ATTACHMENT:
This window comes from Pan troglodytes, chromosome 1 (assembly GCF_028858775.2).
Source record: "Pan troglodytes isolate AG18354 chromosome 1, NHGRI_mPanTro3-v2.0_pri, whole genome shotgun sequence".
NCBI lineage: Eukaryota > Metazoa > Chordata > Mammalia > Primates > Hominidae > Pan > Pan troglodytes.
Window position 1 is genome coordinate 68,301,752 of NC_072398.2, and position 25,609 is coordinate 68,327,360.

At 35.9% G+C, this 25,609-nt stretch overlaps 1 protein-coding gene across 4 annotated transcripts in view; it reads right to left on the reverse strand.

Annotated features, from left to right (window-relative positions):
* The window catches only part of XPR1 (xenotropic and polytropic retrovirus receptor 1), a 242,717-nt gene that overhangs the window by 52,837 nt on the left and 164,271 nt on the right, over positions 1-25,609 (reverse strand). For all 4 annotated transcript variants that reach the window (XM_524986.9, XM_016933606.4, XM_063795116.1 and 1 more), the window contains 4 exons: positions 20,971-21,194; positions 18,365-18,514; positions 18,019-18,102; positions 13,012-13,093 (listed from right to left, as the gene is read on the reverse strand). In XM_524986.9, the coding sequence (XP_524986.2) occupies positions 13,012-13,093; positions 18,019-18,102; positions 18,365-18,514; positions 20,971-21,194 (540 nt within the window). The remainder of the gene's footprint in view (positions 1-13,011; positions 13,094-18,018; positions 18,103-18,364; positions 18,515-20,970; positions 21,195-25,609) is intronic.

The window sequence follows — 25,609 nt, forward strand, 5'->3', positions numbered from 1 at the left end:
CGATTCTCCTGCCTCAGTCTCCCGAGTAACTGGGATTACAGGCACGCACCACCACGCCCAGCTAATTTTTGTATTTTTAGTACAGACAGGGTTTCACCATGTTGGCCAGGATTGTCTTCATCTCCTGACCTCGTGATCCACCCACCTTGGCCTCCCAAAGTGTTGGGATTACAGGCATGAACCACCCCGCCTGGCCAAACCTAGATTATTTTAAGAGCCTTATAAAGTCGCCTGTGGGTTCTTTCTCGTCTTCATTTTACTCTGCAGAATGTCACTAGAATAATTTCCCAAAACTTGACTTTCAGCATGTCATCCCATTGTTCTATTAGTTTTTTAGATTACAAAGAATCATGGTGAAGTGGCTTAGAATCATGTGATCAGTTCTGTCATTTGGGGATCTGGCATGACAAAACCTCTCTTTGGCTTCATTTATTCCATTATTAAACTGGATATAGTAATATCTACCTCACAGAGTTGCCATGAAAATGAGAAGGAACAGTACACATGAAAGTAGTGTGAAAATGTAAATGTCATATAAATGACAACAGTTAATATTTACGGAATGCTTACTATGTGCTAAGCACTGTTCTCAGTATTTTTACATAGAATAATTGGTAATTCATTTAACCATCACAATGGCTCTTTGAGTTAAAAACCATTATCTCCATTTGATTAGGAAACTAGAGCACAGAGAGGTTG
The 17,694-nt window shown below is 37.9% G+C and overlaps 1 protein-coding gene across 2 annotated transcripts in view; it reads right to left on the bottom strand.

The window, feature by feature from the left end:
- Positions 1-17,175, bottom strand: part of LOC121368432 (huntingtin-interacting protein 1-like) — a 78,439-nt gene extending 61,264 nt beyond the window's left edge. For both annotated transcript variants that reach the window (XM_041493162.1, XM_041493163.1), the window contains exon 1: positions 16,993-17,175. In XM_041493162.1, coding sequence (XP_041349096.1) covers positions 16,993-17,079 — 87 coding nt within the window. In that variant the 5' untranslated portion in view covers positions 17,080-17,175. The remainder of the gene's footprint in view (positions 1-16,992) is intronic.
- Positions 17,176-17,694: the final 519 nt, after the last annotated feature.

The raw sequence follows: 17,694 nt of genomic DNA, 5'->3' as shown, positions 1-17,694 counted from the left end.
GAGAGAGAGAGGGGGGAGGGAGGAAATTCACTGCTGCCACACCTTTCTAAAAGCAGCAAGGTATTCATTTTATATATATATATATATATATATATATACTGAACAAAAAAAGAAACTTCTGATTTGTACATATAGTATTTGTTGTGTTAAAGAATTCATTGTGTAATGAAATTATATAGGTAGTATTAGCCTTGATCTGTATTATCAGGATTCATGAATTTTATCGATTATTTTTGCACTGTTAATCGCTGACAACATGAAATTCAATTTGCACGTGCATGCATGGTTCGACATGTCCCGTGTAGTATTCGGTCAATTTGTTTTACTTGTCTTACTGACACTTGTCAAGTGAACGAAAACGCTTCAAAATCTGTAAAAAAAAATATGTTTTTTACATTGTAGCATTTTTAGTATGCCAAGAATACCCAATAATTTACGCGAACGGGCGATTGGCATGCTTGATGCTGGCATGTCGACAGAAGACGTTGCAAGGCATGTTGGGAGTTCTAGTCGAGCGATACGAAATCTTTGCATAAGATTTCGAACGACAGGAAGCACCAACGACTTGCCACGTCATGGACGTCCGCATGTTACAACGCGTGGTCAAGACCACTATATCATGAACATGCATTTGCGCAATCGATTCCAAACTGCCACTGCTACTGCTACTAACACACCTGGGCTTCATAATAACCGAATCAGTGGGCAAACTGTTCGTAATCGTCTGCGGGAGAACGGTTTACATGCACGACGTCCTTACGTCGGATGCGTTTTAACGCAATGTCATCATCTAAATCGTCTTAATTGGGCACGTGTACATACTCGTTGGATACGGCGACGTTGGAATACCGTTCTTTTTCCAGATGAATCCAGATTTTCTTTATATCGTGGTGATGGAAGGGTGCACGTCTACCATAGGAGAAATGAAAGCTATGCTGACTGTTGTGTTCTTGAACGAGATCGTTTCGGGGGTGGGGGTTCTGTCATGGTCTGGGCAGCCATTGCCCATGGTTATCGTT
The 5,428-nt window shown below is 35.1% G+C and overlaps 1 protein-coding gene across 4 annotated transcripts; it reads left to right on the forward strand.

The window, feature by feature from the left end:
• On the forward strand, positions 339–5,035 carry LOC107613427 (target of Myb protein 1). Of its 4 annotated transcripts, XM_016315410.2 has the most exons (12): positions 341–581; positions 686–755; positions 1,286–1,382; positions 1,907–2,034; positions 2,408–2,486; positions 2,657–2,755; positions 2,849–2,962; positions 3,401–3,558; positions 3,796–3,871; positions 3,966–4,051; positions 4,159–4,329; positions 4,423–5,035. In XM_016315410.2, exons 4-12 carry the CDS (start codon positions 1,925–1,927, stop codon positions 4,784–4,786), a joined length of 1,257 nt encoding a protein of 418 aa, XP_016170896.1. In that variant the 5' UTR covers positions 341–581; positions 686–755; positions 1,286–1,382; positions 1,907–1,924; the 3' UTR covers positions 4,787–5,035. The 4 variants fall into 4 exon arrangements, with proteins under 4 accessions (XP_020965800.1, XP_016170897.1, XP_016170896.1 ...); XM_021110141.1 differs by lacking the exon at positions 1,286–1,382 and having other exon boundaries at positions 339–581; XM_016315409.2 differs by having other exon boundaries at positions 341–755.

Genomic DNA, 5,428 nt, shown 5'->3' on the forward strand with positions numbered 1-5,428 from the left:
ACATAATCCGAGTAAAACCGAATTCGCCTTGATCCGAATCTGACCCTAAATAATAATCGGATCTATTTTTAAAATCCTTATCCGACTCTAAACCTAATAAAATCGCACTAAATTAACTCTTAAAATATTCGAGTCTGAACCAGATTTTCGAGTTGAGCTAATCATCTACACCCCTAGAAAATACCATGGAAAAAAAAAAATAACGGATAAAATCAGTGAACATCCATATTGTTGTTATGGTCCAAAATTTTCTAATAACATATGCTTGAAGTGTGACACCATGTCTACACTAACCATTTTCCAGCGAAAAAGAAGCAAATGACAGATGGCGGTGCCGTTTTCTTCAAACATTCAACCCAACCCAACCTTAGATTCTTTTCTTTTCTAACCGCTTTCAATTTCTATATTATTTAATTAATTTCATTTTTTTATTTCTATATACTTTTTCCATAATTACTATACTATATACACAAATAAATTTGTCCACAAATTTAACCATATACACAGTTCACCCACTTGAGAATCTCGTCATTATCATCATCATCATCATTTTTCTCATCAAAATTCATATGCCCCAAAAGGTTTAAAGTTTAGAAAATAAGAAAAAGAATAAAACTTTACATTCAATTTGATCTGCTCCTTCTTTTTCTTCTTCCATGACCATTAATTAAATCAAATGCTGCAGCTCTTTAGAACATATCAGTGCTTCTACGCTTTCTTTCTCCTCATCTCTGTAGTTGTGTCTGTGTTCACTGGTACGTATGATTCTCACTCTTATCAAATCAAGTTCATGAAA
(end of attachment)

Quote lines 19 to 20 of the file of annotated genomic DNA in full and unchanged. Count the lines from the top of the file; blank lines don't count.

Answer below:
Genomic DNA, 5,428 nt, shown 5'->3' on the forward strand with positions numbered 1-5,428 from the left:
ACATAATCCGAGTAAAACCGAATTCGCCTTGATCCGAATCTGACCCTAAATAATAATCGGATCTATTTTTAAAATCCTTATCCGACTCTAAACCTAATAAAATCGCACTAAATTAACTCTTAAAATATTCGAGTCTGAACCAGATTTTCGAGTTGAGCTAATCATCTACACCCCTAGAAAATACCATGGAAAAAAAAAAATAACGGATAAAATCAGTGAACATCCATATTGTTGTTATGGTCCAAAATTTTCTAATAACATATGCTTGAAGTGTGACACCATGTCTACACTAACCATTTTCCAGCGAAAAAGAAGCAAATGACAGATGGCGGTGCCGTTTTCTTCAAACATTCAACCCAACCCAACCTTAGATTCTTTTCTTTTCTAACCGCTTTCAATTTCTATATTATTTAATTAATTTCATTTTTTTATTTCTATATACTTTTTCCATAATTACTATACTATATACACAAATAAATTTGTCCACAAATTTAACCATATACACAGTTCACCCACTTGAGAATCTCGTCATTATCATCATCATCATCATTTTTCTCATCAAAATTCATATGCCCCAAAAGGTTTAAAGTTTAGAAAATAAGAAAAAGAATAAAACTTTACATTCAATTTGATCTGCTCCTTCTTTTTCTTCTTCCATGACCATTAATTAAATCAAATGCTGCAGCTCTTTAGAACATATCAGTGCTTCTACGCTTTCTTTCTCCTCATCTCTGTAGTTGTGTCTGTGTTCACTGGTACGTATGATTCTCACTCTTATCAAATCAAGTTCATGAAA